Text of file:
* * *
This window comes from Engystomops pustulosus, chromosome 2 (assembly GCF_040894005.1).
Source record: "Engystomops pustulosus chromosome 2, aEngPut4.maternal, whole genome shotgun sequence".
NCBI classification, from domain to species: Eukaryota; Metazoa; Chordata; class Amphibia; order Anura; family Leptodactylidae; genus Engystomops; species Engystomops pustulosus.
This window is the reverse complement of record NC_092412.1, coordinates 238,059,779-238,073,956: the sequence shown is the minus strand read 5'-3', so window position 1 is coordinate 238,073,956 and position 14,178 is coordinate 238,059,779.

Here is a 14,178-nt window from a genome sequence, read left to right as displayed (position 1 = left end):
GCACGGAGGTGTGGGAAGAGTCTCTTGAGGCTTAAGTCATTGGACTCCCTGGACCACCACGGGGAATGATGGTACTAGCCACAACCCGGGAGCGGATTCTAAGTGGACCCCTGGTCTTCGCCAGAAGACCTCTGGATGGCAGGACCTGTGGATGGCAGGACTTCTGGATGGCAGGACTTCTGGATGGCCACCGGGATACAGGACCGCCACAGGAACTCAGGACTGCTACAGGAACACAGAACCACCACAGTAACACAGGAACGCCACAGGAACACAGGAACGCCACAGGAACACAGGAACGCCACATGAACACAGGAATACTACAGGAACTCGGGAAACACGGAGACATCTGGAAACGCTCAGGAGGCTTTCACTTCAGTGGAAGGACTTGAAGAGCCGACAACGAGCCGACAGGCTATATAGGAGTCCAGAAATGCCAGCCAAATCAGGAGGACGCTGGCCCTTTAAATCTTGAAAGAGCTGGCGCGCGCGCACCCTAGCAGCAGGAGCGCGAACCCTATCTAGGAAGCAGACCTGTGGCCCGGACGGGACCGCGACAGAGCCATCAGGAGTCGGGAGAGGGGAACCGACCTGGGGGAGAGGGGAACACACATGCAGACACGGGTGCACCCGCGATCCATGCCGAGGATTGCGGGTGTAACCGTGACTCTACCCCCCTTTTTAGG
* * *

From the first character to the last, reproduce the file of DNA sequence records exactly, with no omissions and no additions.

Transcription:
This window comes from Engystomops pustulosus, chromosome 2 (assembly GCF_040894005.1).
Source record: "Engystomops pustulosus chromosome 2, aEngPut4.maternal, whole genome shotgun sequence".
NCBI classification, from domain to species: Eukaryota; Metazoa; Chordata; class Amphibia; order Anura; family Leptodactylidae; genus Engystomops; species Engystomops pustulosus.
This window is the reverse complement of record NC_092412.1, coordinates 238,059,779-238,073,956: the sequence shown is the minus strand read 5'-3', so window position 1 is coordinate 238,073,956 and position 14,178 is coordinate 238,059,779.

Here is a 14,178-nt window from a genome sequence, read left to right as displayed (position 1 = left end):
GCACGGAGGTGTGGGAAGAGTCTCTTGAGGCTTAAGTCATTGGACTCCCTGGACCACCACGGGGAATGATGGTACTAGCCACAACCCGGGAGCGGATTCTAAGTGGACCCCTGGTCTTCGCCAGAAGACCTCTGGATGGCAGGACCTGTGGATGGCAGGACTTCTGGATGGCAGGACTTCTGGATGGCCACCGGGATACAGGACCGCCACAGGAACTCAGGACTGCTACAGGAACACAGAACCACCACAGTAACACAGGAACGCCACAGGAACACAGGAACGCCACAGGAACACAGGAACGCCACATGAACACAGGAATACTACAGGAACTCGGGAAACACGGAGACATCTGGAAACGCTCAGGAGGCTTTCACTTCAGTGGAAGGACTTGAAGAGCCGACAACGAGCCGACAGGCTATATAGGAGTCCAGAAATGCCAGCCAAATCAGGAGGACGCTGGCCCTTTAAATCTTGAAAGAGCTGGCGCGCGCGCACCCTAGCAGCAGGAGCGCGAACCCTATCTAGGAAGCAGACCTGTGGCCCGGACGGGACCGCGACAGAGCCATCAGGAGTCGGGAGAGGGGAACCGACCTGGGGGAGAGGGGAACACACATGCAGACACGGGTGCACCCGCGATCCATGCCGAGGATTGCGGGTGTAACCGTGACTCTACCCCCCTTTTTAGG